Academic journal article The Journal of Southern History

Marching Masters: Slavery, Race, and the Confederate Army during the Civil War

Academic journal article The Journal of Southern History

Marching Masters: Slavery, Race, and the Confederate Army during the Civil War

Article excerpt

Marching Masters: Slavery, Race, and the Confederate Army during the Civil War. By Colin Edward Woodward. A Nation Divided: Studies in the Civil War Era. (Charlottesville and London: University of Virginia Press, 2014. Pp. x, 283. $39.50, ISBN 978-0-8139-3541-6.)

Despite neo-Confederate claims to the contrary, only a negligible number of African Americans fought for the Confederacy--even when one includes a group usually overlooked: those who could pass as white. A former colonel acknowledged their combat participation when, as a member of the South Carolina legislature during a debate on the state's revised constitution, he spoke in opposition to a proposal to define "Negro" as anyone with any degree of African heritage whatsoever. A few of his soldiers, the colonel testified, had a small quantum of African American blood; he did not want to see them embarrassed.

But if only a handful of African Americans served in the ranks, they labored for Confederate armies in the tens of thousands, performing tasks that nowadays would be carried out by uniformed personnel in support units vital to the effectiveness of combat units. On those terms, these African Americans were soldiers in function if not in name.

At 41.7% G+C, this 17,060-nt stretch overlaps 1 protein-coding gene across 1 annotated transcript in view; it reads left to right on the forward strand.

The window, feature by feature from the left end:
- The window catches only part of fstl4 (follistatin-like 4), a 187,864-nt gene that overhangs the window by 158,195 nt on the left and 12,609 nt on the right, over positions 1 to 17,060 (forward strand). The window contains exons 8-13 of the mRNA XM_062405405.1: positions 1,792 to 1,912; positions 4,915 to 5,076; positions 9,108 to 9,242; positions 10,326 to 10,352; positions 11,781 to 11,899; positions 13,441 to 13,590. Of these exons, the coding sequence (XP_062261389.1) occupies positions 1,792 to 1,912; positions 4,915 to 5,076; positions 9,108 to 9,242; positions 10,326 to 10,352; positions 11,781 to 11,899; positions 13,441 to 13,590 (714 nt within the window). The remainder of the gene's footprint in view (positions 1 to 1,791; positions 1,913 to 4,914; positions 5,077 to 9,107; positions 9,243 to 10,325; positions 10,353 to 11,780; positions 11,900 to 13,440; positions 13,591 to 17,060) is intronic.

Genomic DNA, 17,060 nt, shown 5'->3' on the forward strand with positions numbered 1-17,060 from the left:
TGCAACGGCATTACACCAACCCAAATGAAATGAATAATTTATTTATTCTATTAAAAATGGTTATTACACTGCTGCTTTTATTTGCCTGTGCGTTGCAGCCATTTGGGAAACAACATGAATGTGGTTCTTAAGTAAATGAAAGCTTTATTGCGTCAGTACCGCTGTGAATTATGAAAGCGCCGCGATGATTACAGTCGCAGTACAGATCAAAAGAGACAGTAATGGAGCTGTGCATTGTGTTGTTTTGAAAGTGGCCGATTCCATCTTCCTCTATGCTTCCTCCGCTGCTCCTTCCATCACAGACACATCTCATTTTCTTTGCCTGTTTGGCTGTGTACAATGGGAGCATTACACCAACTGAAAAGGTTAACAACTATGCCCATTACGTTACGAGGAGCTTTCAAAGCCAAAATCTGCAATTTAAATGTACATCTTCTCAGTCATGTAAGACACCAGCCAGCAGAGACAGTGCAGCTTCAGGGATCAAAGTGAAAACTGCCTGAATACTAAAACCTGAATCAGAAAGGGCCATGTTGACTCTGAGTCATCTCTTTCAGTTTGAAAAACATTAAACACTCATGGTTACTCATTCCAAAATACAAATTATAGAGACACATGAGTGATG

Exploring this phenomenon is an important dimension of Colin Edward Woodward's Marching Masters: Slavery, Race, and the Confederate Army during the Civil War and is among its most valuable contributions. Two of the book's eight chapters address this topic directly, providing one of the deepest explorations of the subject yet to appear. Another chapter examines the Confederate government's eleventh-hour decision to enlist African Americans as soldiers. Although only partially implemented before the war's end, this dramatic policy revision revealed much about the attitudes of southern whites toward the military employment of slaves, attitudes heavily influenced by their extensive experience with enslaved southerners in noncombat capacities.

The remaining chapters cover different but congruent aspects of the book's overall theme; Woodward argues that "[b]y looking at the Confederate army's attitudes and policies toward enslaved people, we can see how the end of slavery unfolded in the United States" (p. …

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